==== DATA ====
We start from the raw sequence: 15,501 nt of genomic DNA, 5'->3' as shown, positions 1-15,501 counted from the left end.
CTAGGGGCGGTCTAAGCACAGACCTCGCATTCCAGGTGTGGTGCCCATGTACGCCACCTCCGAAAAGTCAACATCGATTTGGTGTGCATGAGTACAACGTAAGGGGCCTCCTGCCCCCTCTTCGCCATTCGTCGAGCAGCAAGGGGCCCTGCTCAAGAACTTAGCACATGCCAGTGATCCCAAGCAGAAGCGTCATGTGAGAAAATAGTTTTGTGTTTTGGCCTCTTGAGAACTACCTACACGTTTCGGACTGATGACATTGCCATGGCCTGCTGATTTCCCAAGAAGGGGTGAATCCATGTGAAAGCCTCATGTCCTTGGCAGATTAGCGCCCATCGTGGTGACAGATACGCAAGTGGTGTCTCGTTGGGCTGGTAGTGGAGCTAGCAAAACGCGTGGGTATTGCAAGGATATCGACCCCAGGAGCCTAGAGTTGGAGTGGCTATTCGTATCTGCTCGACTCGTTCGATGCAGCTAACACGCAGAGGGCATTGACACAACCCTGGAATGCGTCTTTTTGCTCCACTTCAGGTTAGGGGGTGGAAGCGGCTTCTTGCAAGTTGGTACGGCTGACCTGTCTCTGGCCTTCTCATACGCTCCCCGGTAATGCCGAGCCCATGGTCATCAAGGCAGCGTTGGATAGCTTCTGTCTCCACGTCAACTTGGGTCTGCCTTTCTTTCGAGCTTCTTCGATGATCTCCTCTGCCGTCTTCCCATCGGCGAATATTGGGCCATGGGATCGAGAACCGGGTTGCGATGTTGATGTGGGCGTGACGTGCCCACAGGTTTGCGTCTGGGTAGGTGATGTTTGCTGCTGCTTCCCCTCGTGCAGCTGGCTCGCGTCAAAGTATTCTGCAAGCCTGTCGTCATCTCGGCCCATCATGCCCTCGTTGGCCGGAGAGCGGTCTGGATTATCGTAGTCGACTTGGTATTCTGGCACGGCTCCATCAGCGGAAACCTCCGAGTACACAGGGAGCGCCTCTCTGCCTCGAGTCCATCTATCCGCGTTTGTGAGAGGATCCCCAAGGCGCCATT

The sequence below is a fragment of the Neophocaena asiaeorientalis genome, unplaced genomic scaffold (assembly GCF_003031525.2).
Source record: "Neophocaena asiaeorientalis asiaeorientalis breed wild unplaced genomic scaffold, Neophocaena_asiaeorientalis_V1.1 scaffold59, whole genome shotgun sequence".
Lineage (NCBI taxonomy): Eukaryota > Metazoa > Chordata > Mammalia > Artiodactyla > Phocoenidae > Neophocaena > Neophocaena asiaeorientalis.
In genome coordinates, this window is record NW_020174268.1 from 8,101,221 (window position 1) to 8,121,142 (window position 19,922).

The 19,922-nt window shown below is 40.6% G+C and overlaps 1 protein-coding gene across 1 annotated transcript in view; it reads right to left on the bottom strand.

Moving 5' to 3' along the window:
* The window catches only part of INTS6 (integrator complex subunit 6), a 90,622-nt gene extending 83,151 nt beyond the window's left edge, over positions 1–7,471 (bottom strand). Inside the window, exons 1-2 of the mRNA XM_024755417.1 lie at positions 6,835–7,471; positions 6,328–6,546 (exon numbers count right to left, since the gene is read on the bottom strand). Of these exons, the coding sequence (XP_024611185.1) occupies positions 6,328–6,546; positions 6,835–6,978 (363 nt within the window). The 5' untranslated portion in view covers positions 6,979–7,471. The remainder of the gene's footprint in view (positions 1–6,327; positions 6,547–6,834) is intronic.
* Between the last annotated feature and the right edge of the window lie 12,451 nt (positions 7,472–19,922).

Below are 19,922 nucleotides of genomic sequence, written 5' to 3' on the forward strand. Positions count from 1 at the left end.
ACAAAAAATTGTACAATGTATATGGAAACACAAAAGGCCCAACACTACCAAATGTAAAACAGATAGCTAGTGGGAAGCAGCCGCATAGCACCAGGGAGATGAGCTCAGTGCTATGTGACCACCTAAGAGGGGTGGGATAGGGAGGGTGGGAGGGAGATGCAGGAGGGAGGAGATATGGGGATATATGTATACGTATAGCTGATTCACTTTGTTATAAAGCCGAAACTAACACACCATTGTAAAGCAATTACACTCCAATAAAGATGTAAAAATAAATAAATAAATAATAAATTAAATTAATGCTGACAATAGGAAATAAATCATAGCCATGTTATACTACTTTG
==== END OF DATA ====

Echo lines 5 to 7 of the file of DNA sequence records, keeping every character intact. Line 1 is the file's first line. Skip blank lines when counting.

Lineage (NCBI taxonomy): Eukaryota > Metazoa > Chordata > Mammalia > Artiodactyla > Phocoenidae > Neophocaena > Neophocaena asiaeorientalis.
In genome coordinates, this window is record NW_020174268.1 from 8,101,221 (window position 1) to 8,121,142 (window position 19,922).

The 19,922-nt window shown below is 40.6% G+C and overlaps 1 protein-coding gene across 1 annotated transcript in view; it reads right to left on the bottom strand.